Which video card for a Dell Precision T7500 workstation?

Posted on 2009-05-18
Last Modified: 2013-11-13
Based on input I received in the CPU zone I plan to purchase a 64-bit Dell Precision T7500 Workstation. This is primarily to accommodate video (and audio) processing and working with large Excel spreadsheets. The video and audio is for videos such as narrated PowerPoint presentations or talking heads giving a talk about something. It is not fast-paced action. The spreadsheets can be 50MB files with 50,000+ rows and 40 columns. I am not a gamer.

I use a single Dell 2709W 27" digital LCD monitor. (It's excellent, although it does double duty as a space heater.) It has both DVI and DisplayPort inputs.

I am asking for your help in deciding which video card to purchase with the T7500 given the nature of my applications. Below is the list of options from including the incremental price for each. Their default is the 256MB NVIDIA® Quadro® NVS 295.

Which would you recommend for my situation? Why?  Thanks you!

4.0GB NVIDIA® Quadro® FX 5800, DUAL MON, 1DP & 2DVI [add $3,600]

1.5GB NVIDIA® Quadro® FX 4800, DUAL MON, 2DP & 1DVI [add $1,419]

1.0GB NVIDIA® Quadro® FX 3800, DUAL MON, 2 DP & 1 DVI [add $900]

768MB NVIDIA® Quadro® FX 1800, DUAL MON, 2 DP & 1 DVI [add $490]

512MB NVIDIA® Quadro® FX 580, DUAL MON, 2 DP & 1 DVI [add $120]

512MB NVIDIA® Quadro® NVS 420, Quad Monitor, 4DP [add $410]

512MB NVIDIA® Quadro® NVS 420, Quad Monitor, 4DP, 4DVI [add $410]

256MB NVIDIA® Quadro® NVS 295, DUAL MON, 2 DP [Included in Price]

1.0GB ATI FirePro" V8700, DUAL MON, 2 DP & 1 DVI [add $1,239]

512MB ATI FirePro" V5700, DUAL MON, 2 DP & 1 DVI [add $490]

256MB ATI FirePro" V3750, DUAL MON, 2 DP & 1 DVI [add $100]
Question by:Peter Bye
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Assisted Solution

cn_cho earned 25 total points
ID: 24417510
Honestly I believe anything beyond the standard 256 meg card indicated above is overkill for the types of applications you mention. That card will be able to deliver more than enough 'oomph'; even if you plan on using Windows Vista as you're operating system which is graphics intensive. However if you have any special needs from the card (ie occasional gaming, HDMI output etc etc) you must take that into consideration. Besides, upgrading video cards is easy and much less expensive than the prices indicated above would have you believe.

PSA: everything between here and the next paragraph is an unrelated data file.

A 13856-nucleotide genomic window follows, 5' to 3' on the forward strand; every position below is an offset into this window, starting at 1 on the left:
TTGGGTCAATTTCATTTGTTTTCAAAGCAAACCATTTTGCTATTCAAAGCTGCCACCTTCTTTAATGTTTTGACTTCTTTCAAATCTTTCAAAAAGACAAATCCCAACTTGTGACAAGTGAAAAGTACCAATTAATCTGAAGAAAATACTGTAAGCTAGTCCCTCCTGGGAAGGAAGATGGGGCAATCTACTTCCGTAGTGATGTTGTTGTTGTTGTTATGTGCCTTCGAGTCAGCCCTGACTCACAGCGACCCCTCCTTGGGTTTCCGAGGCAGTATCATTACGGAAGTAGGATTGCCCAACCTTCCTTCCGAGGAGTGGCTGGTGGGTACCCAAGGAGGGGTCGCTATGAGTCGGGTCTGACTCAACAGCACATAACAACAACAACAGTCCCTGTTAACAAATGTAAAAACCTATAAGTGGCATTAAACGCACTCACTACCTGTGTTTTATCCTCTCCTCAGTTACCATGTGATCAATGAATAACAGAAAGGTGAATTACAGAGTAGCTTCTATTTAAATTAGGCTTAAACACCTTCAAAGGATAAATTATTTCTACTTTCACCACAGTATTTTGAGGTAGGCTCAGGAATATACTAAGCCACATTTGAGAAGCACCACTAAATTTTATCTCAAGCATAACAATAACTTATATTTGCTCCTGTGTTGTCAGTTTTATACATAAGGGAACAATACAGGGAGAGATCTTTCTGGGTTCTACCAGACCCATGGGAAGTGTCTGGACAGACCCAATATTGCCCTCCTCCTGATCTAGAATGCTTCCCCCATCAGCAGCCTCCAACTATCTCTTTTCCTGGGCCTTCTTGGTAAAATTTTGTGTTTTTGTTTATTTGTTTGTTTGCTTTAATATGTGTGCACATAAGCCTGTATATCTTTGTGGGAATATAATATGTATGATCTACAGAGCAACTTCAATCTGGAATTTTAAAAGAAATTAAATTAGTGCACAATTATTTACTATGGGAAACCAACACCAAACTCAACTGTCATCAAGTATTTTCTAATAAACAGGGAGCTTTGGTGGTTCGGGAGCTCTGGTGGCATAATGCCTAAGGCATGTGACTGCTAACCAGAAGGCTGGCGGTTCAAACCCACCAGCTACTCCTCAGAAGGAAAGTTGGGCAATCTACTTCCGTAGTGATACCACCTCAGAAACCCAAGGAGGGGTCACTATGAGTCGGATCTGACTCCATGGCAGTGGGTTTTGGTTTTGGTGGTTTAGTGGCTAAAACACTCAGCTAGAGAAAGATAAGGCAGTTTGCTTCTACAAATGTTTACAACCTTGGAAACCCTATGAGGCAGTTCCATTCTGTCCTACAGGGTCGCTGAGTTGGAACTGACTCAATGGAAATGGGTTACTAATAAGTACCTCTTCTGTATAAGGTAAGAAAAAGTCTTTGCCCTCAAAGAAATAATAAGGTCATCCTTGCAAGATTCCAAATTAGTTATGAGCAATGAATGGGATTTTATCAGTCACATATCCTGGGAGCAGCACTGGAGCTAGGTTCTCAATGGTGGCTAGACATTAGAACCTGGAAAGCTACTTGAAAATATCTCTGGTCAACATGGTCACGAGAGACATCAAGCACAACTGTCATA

Expert Comment

ID: 24417520
the basic cheapest one is still overkill for Excel, just go for the cheap option...
LVL 70

Expert Comment

ID: 24417761
As I noted in your question r.e. which CPU to buy, the base Quadro card in the Precision  has plenty of performance for your applications.   You may, however, want to upgrade to the FX580 ... it has superb performance for the price, and the $120 upgrade fee isn't too bad (you can buy the card by itself for $185).   Read the reviews on the FX580 here before you decide:

If you want a higher-end card, I'd just wait until you use the system a bit before changing.   With the more expensive cards, the cost of the cards is very close to what Dell charges for the upgrades, so there's no advantage to doing so now.   For example, an NVS 420 upgrade costs $410, here's the card for $419.99:
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Expert Comment

ID: 24418043
256MB NVIDIA® Quadro® NVS 295, DUAL MON, 2 DP [Included in Price]

This is good enough. Actually Intel Graphics would be even better - extended battery life.

PowerPoint does not consume so much resources, it runs fine with Intel 855GM, and Windows 2k.

If you see any signs of lag, you can always bring down the resolution.

Author Comment

by:Peter Bye
ID: 24418144
I appreciate the points about the basic ard being sufficient, which is somewhat as I expected. garycase makes some excellent and very practical points, as usual!, about some very cost-effective "insurance". The review on newegg looks excellent and the FX580 looks like a greatchoice. I'm surprised by the low 40W power dissipation on that card.

The FX580 might help with CorelDRAW. And, who knows if in my slow business times I might actually play an RPG game.